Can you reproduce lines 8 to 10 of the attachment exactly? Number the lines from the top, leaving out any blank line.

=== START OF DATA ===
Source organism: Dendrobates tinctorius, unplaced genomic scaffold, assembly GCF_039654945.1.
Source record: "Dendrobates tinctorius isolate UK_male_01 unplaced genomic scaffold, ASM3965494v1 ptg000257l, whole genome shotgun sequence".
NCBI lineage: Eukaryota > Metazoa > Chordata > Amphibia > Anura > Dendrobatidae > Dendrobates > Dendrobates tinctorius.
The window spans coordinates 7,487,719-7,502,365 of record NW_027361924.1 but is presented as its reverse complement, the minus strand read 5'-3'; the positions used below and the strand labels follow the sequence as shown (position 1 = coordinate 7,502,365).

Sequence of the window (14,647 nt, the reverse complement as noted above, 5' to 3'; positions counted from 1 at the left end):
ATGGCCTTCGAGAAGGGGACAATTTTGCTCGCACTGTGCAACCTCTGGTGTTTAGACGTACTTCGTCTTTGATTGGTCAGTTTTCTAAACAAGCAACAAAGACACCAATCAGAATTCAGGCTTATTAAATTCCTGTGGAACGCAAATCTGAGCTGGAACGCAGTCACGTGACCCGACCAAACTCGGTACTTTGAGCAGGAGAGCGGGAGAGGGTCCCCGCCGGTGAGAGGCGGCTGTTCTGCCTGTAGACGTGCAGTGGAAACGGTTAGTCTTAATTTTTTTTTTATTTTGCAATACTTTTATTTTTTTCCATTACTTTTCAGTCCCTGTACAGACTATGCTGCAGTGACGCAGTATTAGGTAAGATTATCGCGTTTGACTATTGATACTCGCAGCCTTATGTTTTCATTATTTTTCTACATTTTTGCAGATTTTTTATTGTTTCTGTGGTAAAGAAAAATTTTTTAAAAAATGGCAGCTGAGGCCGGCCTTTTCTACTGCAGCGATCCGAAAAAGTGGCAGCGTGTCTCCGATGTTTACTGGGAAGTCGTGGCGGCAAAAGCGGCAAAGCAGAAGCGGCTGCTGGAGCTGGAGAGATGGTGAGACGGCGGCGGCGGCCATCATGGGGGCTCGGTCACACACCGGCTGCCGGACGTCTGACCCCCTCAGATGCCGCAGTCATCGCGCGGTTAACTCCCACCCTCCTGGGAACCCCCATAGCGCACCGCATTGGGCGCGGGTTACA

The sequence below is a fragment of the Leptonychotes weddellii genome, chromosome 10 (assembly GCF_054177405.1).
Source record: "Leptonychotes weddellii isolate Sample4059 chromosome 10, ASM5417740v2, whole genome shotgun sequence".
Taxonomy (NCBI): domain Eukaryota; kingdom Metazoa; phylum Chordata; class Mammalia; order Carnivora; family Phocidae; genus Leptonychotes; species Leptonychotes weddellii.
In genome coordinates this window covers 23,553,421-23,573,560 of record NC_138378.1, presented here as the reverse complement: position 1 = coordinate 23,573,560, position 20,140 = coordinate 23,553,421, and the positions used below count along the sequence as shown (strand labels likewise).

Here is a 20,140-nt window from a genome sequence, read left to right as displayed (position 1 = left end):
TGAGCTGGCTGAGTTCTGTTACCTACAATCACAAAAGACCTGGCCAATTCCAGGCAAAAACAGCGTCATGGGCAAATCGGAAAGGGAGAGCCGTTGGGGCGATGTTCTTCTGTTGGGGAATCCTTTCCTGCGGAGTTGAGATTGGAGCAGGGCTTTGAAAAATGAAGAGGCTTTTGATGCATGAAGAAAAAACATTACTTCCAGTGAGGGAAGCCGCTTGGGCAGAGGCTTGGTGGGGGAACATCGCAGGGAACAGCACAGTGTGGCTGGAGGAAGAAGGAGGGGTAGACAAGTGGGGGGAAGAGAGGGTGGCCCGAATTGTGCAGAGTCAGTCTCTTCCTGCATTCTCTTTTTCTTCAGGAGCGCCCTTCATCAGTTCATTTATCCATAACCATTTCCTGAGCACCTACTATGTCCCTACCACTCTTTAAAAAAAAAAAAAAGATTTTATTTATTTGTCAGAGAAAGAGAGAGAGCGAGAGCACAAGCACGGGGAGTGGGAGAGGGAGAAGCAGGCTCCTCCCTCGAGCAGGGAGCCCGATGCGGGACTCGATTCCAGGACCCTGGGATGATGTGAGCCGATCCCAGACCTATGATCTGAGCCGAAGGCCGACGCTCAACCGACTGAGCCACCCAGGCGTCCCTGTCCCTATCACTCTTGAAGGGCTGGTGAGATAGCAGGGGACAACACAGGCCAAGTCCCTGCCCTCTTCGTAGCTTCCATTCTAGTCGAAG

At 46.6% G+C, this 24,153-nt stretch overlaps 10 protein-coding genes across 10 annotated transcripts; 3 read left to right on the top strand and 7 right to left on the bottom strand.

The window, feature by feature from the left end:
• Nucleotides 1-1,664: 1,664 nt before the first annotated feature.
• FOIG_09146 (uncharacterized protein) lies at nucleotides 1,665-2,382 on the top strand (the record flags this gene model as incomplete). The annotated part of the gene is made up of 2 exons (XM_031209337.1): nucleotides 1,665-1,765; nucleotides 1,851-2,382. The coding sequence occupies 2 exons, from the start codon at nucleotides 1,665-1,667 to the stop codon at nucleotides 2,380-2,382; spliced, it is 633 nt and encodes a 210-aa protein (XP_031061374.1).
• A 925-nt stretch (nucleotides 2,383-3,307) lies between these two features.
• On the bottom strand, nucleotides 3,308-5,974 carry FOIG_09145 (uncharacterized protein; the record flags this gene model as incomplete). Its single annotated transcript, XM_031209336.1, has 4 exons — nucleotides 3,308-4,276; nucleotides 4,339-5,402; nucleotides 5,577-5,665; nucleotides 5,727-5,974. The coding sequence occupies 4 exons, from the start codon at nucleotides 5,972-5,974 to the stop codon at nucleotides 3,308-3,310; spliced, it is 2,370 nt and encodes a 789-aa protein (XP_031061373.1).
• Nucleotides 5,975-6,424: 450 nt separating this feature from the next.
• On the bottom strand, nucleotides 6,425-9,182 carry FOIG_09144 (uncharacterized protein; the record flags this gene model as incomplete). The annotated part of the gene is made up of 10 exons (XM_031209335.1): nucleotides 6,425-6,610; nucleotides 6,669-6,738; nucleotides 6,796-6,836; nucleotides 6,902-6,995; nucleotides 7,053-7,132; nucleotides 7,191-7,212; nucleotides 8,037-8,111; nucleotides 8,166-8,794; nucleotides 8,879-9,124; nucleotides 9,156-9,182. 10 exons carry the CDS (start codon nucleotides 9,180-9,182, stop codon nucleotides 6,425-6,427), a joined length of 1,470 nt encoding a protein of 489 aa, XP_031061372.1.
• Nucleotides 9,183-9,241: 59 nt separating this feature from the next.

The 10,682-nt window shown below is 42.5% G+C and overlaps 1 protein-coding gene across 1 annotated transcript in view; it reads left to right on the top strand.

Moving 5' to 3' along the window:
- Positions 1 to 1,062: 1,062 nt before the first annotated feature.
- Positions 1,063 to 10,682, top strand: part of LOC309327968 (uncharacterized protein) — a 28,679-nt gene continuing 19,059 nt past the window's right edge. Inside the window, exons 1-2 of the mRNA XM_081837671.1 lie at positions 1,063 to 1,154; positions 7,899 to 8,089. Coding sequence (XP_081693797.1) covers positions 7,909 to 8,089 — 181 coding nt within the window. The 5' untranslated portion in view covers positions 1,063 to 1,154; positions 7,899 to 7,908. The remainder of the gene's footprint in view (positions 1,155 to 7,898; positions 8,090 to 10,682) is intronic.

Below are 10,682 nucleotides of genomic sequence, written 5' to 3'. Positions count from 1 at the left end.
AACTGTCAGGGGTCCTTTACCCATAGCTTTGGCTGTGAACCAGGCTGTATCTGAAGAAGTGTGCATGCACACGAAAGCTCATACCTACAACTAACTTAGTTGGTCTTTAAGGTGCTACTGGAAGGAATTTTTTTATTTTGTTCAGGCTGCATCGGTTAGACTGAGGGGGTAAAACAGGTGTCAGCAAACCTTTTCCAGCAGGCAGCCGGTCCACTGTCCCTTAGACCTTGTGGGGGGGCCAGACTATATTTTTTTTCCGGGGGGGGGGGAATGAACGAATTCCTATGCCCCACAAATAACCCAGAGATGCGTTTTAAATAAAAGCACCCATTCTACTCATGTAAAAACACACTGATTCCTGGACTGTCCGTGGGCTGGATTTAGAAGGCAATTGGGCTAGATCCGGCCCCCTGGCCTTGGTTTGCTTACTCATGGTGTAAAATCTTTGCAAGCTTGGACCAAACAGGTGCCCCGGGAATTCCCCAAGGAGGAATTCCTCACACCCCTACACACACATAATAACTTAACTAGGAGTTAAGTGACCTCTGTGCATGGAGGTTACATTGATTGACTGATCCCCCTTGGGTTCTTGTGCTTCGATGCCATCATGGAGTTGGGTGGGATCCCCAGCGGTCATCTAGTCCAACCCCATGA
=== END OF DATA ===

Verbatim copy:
Source record: "Leptonychotes weddellii isolate Sample4059 chromosome 10, ASM5417740v2, whole genome shotgun sequence".
Taxonomy (NCBI): domain Eukaryota; kingdom Metazoa; phylum Chordata; class Mammalia; order Carnivora; family Phocidae; genus Leptonychotes; species Leptonychotes weddellii.
In genome coordinates this window covers 23,553,421-23,573,560 of record NC_138378.1, presented here as the reverse complement: position 1 = coordinate 23,573,560, position 20,140 = coordinate 23,553,421, and the positions used below count along the sequence as shown (strand labels likewise).